Five Household Toxins to Look Out For
With National Animal Poison Prevention Week coming up from March 19 to 25, our team is here to inform you about the most common household items that can be toxic for your furry friends.
Animal poison control centers are invaluable resources when it comes to pets ingesting household hazards, such as medications – from a full pack of beef-flavored heartworm preventives to their owner’s prescription heart medicine. Especially food driven canines have the tendency to grab pills that were dropped before their owners could retrieve them. Furthermore, they may even inspect visitors’ bags for pill bottles or pilfer off countertops where these items are often left unsupervised. Therefore, if your pet has consumed medication in any form whatsoever, you must contact a trustworthy animal poisoning hotline immediately; overdoses can be fatal and dangerous for our beloved animals!
The kitchen is like a paradise to your pet – filled with delectable and hazardous food. Unfortunately, chocolate, macadamia nuts, xylitol, avocados as well as unbaked yeast dough can cause serious illnesses such as kidney failure or alcohol poisoning in pets. To prevent counter-surfing by your pet while you are cooking in the kitchen and inquisitive noses from rummaging through the trash bin for treats that may hurt them; purchase a lockable garbage container.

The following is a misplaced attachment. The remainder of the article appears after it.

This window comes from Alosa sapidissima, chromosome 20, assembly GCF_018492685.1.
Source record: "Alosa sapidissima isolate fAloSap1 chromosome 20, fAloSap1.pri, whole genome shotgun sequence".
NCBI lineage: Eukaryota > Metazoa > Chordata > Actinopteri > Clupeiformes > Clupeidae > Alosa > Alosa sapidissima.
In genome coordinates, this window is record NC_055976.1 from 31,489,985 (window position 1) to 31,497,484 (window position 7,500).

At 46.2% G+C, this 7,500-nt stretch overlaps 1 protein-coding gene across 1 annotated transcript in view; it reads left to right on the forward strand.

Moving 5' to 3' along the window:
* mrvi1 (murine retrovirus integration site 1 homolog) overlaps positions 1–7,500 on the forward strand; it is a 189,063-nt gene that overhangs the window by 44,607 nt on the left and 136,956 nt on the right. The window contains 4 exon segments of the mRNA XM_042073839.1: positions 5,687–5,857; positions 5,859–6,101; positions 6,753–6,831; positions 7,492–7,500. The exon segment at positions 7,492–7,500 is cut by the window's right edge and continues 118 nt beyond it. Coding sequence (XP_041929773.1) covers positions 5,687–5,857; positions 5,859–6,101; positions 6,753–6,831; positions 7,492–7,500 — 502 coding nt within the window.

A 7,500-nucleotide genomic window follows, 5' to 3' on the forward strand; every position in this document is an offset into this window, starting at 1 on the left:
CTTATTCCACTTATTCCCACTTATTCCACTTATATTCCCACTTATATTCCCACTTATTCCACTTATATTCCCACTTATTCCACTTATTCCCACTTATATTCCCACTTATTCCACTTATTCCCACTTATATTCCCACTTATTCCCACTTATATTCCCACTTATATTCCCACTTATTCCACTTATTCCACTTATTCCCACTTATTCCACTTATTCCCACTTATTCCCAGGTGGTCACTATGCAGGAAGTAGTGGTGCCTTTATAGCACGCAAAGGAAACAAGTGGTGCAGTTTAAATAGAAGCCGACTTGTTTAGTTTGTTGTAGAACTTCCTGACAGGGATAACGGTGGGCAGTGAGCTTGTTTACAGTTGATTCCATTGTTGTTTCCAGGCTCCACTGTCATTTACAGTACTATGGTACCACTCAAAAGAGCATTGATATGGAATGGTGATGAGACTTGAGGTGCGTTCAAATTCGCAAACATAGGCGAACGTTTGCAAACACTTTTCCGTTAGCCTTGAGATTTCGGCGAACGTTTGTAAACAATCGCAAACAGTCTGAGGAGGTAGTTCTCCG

#3: Household chemicals
To ensure the safety of your pet, it is important to store all hazardous chemicals away from them. Here are some common household chemicals that can be highly dangerous if ingested:
- Cleaning products
- Aerosol air fresheners and other products
- Windshield washer fluid
- Nail polish remover
Not all houseplants are safe for your furry friends; certain flowers and their associated chemicals have the potential to be poisonous. Lilies, in particular, can lead to fatal circumstances if cats come into contact with even a small amount of pollen from these plants. Other indoor threats include dieffenbachia, elephant ear and spider plants while ivy and oleander pose danger outside as well. For peace of mind before bringing a bouquet inside or planting something outdoors, please check the ASPCA’s toxic plant list so that you can keep beautiful blooms without putting pets at risk!
#5: Batteries and coins
Batteries and coins can cause metal poisoning if ingested. If your pet chews and punctures a battery, they can suffer from chemical burns. Intact batteries swallowed whole can become a gastrointestinal blockage.
If you suspect that your pet has been exposed to a dangerous substance, don’t hesitate – call our team immediately!